If my landlord takes a utility bill addressed to me out of mailbox is he responsible for paying it?

First of all, if the landlord takes anything addressed to you out of your mailbox, she has committed mail fraud. This is a federal offense punishable by a minimum prison sentence of five years.

As for the financial repercussions. If your bill is tied to your name and your social security number, your credit score will bear the brunt of it going unpaid. So regardless of whether or not you think the landlord has “claimed responsibility” for paying the bill by taking it, you have a responsibility to ensure that the bill gets paid on time. I would get a backup copy from the utility company’s online account system and pay it anyhow.

However, if you don’t pay your heating bill and your pipes freeze and burst, your landlord will bear the cost of repairing the damage. The repair bills will certainly exceed your security deposit. So the landlord has a vested interest in ensuring that you’re current on your heating bills, but generally not to the point of paying it themselves. A smart landlord, though, would find out the status of payment in another way or just deal with repairing the damage afterwards. In my opinion, it’s better to be able to bring an air-tight damage suit against a tenant after the fact than to incur a five year stay in a federal prison.

Is a two flat in Chicago bound by the landlord tenant ordinance?

For two-flats, if the landlord lives in the building it is exempted from the Chicago Residential Landlord Tenant Ordinance but is covered by the Illinois state ordinance (PDF) instead. If the landlord does not live in the building then it is covered by the Chicago ordinance.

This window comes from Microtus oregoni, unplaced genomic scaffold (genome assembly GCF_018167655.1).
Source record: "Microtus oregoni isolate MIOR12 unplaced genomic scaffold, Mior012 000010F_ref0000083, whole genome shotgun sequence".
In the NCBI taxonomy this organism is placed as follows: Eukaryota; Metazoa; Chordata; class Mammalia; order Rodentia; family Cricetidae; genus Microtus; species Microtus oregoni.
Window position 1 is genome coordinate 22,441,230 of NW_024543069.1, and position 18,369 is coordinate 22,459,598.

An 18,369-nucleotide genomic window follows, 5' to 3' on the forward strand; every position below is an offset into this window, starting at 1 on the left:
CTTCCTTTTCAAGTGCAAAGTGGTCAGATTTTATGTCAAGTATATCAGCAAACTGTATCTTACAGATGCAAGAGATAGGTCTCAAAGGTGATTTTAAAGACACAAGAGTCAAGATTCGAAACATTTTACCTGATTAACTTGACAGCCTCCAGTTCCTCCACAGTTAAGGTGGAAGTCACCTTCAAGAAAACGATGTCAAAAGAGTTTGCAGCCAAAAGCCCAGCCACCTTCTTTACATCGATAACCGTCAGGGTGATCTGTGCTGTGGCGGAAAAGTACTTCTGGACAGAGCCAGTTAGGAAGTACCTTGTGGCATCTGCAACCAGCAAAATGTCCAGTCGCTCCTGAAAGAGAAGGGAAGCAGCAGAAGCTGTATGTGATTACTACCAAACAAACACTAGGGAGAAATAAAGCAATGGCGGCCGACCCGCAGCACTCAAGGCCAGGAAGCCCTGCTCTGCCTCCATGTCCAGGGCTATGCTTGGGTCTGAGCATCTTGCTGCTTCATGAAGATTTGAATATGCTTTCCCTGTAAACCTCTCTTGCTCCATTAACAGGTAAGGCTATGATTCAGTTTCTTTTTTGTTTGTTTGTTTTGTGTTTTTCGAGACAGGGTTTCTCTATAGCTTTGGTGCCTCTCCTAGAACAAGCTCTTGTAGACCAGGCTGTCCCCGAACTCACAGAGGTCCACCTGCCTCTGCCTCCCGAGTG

My tenants’ apartment is disgusting. Can I ask them to clean for showings?

Well, technically, yes. And according to the CRLTO they have to comply.

CRLTO Section 5-12-040 Tenant responsibilities.

Every tenant must:

(a)     Comply with all obligations imposed specifically upon tenants by provisions of the municipal code applicable to dwelling units;

(b)     Keep that part of the premises that he occupies and uses as safe as the condition of the premises permits;

(c)     Dispose of all ashes, rubbish, garbage and other waste from his dwelling unit in a clean and safe manner;

(d)     Keep all plumbing fixtures in the dwelling unit or used by the tenant as clean as their condition permits;

(e)     Use in a reasonable manner all electrical, plumbing, sanitary, heating, ventilating, air conditioning and other facilities and appliances, including elevators, in the premises;

(f)     Not deliberately or negligently destroy, deface, damage, impair or remove any part of the premises or knowingly permit any person on the premises with his consent to do so; and